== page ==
These are the kind of changes that happen when we truly have that epiphany – that true knowing – not just temporal, not just a passing thought – but the knowing that rattles from head to toe. The knowing that makes you turn away from what you are doing and points you toward something you never imagined before. There is excitement in it and something says “go for it!” My story of answering was confirmed for me one spring morning as we drove up route 15 to Lewisburg for classes. I was born with a rod and reel in my hand and rarely missed an opening trout day. We started driving past a large stream that hugged the road and there were numerous cars parked on the shoulder with people putting on fishing vests, hip boots and waders everywhere you looked. My first thought was “Wow, what a great day for fishing, I hope they have fun!” Perhaps the year before, not having reached the point of making a turn in a new direction I probably would have said “Dang, they’re out there fishing and I’m stuck in this car going to some stupid class!” Yes, I did realize my new and different reaction and that made all the difference in the world, knowing that my focus was not on the old way of doing things.

That is just one type of call that we have when we realize the Christ, the Almighty, the King of All, the Lord, has been made known to us. And that’s just one type of response. We all have our call – sometimes even more than one during any lifetime – and we need to respond. You may have a call to inquire on the needs of the hungry and homeless and plan a meal for them on a regular basis as some of you have done. You may have a call after hearing of some disaster and find out the victims need blankets, coats, socks, or water, and then plan on a way to collect these items and get them where they are needed. You may have a call to stand with the others on this altar every Sunday and serve Christ by helping set the table, serving others, and cleaning up. Or you may have been called to lay on hands and pray for the healing of the sick as we’ll do here momentarily. I can’t tell you what your call is, Mother Daphne can’t tell you, and Father Ed couldn’t tell me when I walked into his office eight years ago asking the question “How do I know if I’m called to be ordained?”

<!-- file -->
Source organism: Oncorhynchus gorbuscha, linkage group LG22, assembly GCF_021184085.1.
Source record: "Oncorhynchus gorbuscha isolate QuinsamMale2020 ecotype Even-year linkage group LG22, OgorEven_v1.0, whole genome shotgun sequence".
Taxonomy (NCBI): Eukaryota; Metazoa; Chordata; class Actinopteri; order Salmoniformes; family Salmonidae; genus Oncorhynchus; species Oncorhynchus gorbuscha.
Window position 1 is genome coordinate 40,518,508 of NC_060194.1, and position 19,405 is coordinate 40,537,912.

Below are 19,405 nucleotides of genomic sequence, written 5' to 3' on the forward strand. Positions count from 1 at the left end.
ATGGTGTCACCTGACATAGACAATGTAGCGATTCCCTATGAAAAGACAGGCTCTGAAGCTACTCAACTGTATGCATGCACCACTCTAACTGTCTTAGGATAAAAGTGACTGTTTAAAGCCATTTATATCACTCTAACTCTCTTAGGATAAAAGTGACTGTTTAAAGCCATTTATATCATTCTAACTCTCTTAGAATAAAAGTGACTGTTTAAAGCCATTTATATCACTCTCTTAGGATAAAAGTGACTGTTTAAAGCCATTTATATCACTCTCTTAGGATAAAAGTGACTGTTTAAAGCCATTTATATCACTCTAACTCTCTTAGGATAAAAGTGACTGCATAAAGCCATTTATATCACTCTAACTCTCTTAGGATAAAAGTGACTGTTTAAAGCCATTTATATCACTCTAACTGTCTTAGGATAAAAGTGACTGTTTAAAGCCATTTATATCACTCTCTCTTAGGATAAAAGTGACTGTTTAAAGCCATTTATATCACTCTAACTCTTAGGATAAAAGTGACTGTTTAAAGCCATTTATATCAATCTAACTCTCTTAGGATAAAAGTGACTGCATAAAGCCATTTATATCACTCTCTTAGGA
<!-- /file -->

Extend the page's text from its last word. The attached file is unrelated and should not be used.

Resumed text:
Sometimes, as are the cases in the gospels, the call is clear and distinct; “Follow me, and I will make you fishers of people.” Other times it may come in the form of a question; “Do you think you could find out where help is needed in the community during cold weather?” Either way, it requires a response and a change in direction. We can’t go back to the old King Herods. We can’t go back to sitting in a boat all day. We can’t go back at this moment in time thinking we have the same resources as a church we had in the past. It’s not saying we won’t ever have that back, it’s saying we need to face a new direction now. We can’t go back, we need to go forward. As we look to the next few weeks of Epiphany, let us look at ways we may have been called to do more. Let us do it together as brothers and sisters in the body of Christ, and let us help each other through prayer and support, in finding out what things we need to leave behind and which ways we need to be going. And may we find all of those things by, with, and through Christ who is the one that calls us. Amen    Peace!  Deacon Pete

Citation:  RCL;  Year B, 3rd Sunday after Epiphany (Mark 1:14-20)

NOTE:  An edited portion of this sermon was published here:

http://cumberlink.com/news/religion/faith_in_focus/faith-in-focus-a-call-and-response/article_55ac3b6c-e890-5c5a-a8b1-c023ea585503.html